JOHANNESBURG (Reuters) - South Africa’s main opposition on Sunday called for a full investigation into the government’s failure to arrest Sudanese president Omar al-Bashir, who is due to face charges of genocide at the International Criminal Court.
The Democratic Alliance (DA) said it wanted the Public Protector’s office to determine who was responsible for authorizing the use of state resources to enable al-Bashir’s departure.
Last Monday, before a Pretoria court ruled that the leader should be held in the country and the ICC’s arrest warrant executed, Bashir flew out of the Waterkloof Air Base heading for Khartoum.
Bashir, who has controlled Sudan for over 25 years, has been indicted by the ICC for war crimes and crimes against humanity. He was in Johannesburg for an African Union summit.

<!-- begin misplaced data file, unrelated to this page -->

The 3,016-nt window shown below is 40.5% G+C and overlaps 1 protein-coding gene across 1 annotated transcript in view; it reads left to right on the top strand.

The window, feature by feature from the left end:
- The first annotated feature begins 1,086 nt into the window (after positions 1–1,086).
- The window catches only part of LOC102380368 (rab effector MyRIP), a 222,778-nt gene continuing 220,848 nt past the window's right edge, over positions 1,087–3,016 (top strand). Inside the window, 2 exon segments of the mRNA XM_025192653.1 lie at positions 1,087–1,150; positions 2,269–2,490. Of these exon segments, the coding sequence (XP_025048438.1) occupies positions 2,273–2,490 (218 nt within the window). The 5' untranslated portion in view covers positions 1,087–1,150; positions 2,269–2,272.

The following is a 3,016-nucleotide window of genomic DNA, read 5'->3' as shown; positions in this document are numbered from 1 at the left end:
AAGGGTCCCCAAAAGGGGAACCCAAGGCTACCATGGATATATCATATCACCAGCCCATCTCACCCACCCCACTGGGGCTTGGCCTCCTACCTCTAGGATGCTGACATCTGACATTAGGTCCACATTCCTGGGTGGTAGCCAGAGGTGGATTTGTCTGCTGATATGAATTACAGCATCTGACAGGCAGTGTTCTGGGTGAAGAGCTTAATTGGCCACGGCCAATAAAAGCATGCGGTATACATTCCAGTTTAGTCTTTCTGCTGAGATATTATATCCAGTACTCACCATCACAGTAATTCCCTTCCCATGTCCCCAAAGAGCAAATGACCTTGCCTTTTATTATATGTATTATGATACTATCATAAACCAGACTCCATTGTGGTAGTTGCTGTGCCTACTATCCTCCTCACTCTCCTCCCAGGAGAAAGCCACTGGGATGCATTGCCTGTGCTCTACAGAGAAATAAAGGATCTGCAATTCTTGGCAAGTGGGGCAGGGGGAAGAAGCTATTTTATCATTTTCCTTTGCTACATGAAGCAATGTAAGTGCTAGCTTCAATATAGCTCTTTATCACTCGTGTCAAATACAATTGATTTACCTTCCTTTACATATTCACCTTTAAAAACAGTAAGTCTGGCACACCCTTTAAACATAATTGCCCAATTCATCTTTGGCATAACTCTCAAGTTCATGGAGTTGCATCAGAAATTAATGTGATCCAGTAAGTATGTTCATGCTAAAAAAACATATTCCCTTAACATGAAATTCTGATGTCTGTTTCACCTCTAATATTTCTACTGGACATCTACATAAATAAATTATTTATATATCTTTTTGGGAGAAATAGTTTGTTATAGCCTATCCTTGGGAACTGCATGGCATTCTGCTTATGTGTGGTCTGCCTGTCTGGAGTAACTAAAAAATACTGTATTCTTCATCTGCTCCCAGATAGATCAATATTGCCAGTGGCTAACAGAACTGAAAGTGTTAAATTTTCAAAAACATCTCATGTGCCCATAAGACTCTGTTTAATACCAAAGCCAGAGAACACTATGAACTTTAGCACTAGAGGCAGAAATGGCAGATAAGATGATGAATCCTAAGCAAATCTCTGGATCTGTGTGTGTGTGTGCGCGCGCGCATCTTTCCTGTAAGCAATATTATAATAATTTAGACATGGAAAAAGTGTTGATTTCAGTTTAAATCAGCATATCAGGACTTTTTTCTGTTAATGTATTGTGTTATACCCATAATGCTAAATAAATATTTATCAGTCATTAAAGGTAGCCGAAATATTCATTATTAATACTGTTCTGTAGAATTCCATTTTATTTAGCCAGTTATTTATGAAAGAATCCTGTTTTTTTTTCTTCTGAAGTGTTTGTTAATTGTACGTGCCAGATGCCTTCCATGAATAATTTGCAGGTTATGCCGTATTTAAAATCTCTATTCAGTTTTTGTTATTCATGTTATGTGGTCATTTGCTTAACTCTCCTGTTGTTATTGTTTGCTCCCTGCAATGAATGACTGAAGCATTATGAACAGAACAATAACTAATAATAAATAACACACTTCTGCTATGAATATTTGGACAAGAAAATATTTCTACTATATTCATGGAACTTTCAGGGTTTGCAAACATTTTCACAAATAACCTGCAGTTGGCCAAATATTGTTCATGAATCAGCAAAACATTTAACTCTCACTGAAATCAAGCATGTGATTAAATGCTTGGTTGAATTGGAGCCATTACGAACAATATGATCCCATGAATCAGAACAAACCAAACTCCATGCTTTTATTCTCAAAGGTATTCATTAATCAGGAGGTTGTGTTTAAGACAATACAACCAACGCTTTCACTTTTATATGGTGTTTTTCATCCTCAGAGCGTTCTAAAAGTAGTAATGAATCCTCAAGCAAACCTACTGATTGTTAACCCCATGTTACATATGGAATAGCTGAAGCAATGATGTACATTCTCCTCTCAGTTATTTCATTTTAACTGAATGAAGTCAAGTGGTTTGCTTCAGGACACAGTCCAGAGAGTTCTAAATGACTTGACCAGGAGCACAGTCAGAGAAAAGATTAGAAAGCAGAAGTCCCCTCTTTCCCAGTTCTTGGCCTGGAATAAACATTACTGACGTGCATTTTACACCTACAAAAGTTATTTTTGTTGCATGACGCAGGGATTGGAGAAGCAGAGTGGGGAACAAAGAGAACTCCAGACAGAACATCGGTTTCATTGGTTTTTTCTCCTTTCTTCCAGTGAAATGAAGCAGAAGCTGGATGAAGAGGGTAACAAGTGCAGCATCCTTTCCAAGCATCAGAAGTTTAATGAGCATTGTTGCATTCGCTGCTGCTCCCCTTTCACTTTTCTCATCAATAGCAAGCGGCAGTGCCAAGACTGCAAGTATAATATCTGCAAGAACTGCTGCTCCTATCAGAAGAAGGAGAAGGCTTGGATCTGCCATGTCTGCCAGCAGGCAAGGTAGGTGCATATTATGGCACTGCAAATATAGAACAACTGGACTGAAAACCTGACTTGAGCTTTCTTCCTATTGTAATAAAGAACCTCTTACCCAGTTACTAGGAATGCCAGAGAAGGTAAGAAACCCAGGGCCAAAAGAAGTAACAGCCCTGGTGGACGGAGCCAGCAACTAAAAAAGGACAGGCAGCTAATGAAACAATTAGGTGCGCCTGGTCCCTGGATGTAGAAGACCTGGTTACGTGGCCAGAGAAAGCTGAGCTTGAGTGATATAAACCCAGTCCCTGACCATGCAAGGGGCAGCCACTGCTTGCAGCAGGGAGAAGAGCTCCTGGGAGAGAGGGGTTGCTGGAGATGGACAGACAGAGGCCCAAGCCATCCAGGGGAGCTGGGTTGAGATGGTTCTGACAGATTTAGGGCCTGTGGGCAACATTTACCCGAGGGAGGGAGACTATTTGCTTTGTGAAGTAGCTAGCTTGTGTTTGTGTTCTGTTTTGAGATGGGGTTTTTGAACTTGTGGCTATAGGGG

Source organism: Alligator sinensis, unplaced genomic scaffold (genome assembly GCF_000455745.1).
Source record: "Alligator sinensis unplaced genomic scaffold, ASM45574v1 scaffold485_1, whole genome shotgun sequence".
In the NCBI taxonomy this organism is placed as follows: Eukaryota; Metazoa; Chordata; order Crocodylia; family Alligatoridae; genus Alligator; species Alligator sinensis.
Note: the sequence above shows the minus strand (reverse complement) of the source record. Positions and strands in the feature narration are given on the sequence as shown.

South African officials did not respond to requests for comment, while President Jacob Zuma avoided questions on the subject after a Q&A session in parliament was abandoned on Thursday.
“As the days pass since Sudanese President Omar al-Bashir fled the country, a growing body of evidence points to an elaborate and well-coordinated plot by the Presidency, in collusion with the Security Cluster, to facilitate his escape,” the DA statement read.
The party said it had forwarded a motion to have Bashir’s departure debated in the National Assembly on Tuesday, adding that it would quiz foreign minister Maite Nkoana-Mashabane at a committee early on Tuesday.
The South African government has maintained that Bashir along with all delegates attending the AU summit were granted immunity.
The United Nations and the U.S. State Department have both expressed disappointment at South Africa’s failure to detain Bashir.
Reporting by Mfuneko Toyana; Editing by Hugh Lawson